Justin Myhre is an independent filmmaker producing wildlife and nature documentaries focusing on regions throughout the United States. He also works at independent wildlife research on wild canid territoriality. His efforts in the field of wildlife biology have been recognized by the American Museum of Natural History, the California State Science Fair, the Riverside Natural History Museum, the Broadcom Masters competition, RIMS County Science Fair, and multiple other schools, individuals, and organizations.
“I have an outstanding passion for wildlife, and there’s no place I’d rather be than in a wildlife sanctuary or National Park. I have been blessed along the way with so many people who have been willing to invest in me through my efforts to research and film wildlife. My ultimate goal, however, is to bring glory to my Lord and Savior Jesus Christ, who has given me the amazing opportunities that I now share with you.” ~Justin
Photograph by Beth Phillips taken of the Lamar Canyon Pack while visiting Yellowstone National Park, March 2016
Opinion Editorial: The hauntingly beautiful howl of a wolf stirs something in my inner soul and leaves me wanting these creatures to remain forever in our wild places. But I fear wolves may soon become nothing more than a distant memory; that is if our backward-thinking politicians have their way. Presently, there is legislation in congress to delist wolves in Wisconsin, Minnesota, Michigan, and Wyoming, that will hand over management of wolves back to the states. Wisconsin held three trophy hunts on wolves, just off the endangered species list, and that proves it is hostile to wolves.
Even worse, Wisconsin is the only state to use dogs to hunt wolves. How is pitting dogs and wolves against each other considered wolf management? Wisconsin’s policy makers must have science- and fact-based policies in place if they want to manage wolves. A wolf hunt is not based on science, or what’s best for the species or people living in wolf range.
Why does wolf management immediately equate to one thing – hunting? Wisconsin has a law, Act 169, which specifically states, “If the wolf is not listed on the federal endangered list and is not listed on the state endangered list, the department shall allow the hunting and trapping of wolves….” To immediately begin a hunt on an animal that the state has spent 40 years to protect appears to be backwards in its thinking. In essence, we’ve spent the last half century saving wolves from near extinction only to turn around and begin killing them all over again.
According to the WI DNR, the majority of Wisconsin residents have a favorable view of wolves and prefer maintaining or increasing the wolf population. Plus, scientists Adrian Treves of UW Madison and Guillaume Chaperon of Sweden conducted a study that showed that when hunting of wolves was legalized, people’s perceptions of wolves became more negative and instances of poaching increased.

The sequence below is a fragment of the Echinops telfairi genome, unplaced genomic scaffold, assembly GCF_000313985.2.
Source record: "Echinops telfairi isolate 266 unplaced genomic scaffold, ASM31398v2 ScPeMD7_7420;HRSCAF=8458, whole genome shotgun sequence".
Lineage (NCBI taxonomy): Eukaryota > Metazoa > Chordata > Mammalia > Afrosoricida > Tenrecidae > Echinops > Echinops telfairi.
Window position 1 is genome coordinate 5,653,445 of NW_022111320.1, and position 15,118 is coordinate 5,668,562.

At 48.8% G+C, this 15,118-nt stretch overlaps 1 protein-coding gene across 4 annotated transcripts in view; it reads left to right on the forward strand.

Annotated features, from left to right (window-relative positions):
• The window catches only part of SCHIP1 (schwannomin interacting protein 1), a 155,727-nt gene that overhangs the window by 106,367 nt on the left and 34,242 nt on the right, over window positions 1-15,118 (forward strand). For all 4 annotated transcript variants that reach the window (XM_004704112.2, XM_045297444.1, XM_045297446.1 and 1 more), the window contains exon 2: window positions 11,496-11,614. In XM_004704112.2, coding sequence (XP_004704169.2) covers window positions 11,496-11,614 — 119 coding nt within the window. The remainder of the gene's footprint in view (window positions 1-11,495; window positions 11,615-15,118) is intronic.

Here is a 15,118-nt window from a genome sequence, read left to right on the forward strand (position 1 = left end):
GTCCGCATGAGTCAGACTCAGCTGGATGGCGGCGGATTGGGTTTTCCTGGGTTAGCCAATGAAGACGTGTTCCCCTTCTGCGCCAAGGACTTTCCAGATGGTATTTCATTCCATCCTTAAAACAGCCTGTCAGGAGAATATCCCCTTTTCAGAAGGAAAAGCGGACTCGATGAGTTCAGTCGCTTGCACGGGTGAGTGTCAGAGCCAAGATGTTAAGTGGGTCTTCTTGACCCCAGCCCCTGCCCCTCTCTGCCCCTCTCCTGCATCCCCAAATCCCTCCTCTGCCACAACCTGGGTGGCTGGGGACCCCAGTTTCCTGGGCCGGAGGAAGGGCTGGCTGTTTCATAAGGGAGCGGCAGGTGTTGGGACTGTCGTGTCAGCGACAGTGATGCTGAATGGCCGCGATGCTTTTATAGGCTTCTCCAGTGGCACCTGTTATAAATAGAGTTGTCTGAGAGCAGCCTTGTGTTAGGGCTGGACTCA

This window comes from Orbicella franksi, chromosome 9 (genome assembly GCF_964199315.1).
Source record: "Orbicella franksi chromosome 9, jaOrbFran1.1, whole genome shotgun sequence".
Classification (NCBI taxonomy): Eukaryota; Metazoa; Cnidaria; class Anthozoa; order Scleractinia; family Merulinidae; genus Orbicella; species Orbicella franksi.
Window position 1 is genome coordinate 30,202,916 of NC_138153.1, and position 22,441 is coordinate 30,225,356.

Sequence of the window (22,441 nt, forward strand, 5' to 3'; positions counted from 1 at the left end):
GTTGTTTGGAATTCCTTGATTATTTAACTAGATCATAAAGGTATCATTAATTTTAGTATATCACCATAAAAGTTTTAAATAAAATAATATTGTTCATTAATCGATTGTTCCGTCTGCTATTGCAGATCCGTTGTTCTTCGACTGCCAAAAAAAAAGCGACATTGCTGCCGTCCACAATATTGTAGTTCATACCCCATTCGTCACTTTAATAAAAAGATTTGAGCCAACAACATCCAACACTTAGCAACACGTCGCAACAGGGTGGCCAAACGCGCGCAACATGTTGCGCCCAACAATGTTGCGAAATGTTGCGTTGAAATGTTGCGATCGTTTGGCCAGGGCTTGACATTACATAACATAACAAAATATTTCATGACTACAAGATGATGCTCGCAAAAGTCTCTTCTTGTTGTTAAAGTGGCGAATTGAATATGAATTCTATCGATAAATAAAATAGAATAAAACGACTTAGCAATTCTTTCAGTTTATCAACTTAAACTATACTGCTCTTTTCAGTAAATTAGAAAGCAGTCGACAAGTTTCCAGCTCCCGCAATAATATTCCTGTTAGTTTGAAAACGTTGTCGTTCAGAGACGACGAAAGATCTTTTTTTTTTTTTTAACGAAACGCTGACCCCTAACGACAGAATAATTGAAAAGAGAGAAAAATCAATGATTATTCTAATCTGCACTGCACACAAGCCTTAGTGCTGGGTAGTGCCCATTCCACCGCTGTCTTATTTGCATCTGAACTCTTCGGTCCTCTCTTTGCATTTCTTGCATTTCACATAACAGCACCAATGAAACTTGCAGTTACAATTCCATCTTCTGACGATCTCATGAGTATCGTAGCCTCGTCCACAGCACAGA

“When I look into the eyes of an animal, I do not see an animal. I see a living being. I see a friend. I feel a soul.” ~Anthony Douglas Williams
What’s even more outlandish is politicians using depredations on livestock in Wisconsin as an excuse to kill more wolves. Here are the real facts; between April 2015 and April 2016 there were 52 wolf depredations on livestock out of 3.5 million cattle – that’s .001% or one one-thousandth of 1 percent – quite a minuscule number.
There’s evidence to suggest that wolf hunts don’t solve the wolf depredations problems. In fact, Adrian Treves and Washington State University ecologist, Rob Wielgus have also conducted separate studies showing that hunting wolves actually increases the likelihood of livestock depredations, and that non-lethal deterrents work better than lethal methods to prevent livestock losses to wolves. The role wolves play on the health of our ecosystems far outweighs the few negative effects of living with wolves.
The question we must address after forty years of recovery is this; will the fate of Wisconsin’s wild wolf be based on politicians’ choice to use scientific, multi-faceted, non-lethal, and humane approaches to living with wolves – or will it be to put the final nail in the coffin of wolf recovery by pandering to special interests that want a trophy hunt on wolves, thus killing them all over again?
West Allis, WI
About Beth Phillips:
I am a lifelong resident of the Milwaukee, WI area. I enjoy backpacking, visiting the remaining wild places in the US, and traveling to Yellowstone to watch wolves in the wild. I am alarmed at the relentless assault on our public lands and wildlife, and feel compelled to be a voice in preserving them.
Senators from Midwest introduce bill to strip protections from endangered gray wolves. The legislation would stop citizens right to challenge this legislation in a court of law. There are currently two bills in congress that call to delist the wolf in three states, S. 164 (Senate) introduced on 01/17/2017 by Senator Ron Johnson (R-WI) and H.R. 424 (House of Representatives) introduced on 01/10/2017 by Representative Collin C. Peterson (D-MN).
The legislation would further strip citizens of the right to challenge these lethal programs in court. ~Earthjustice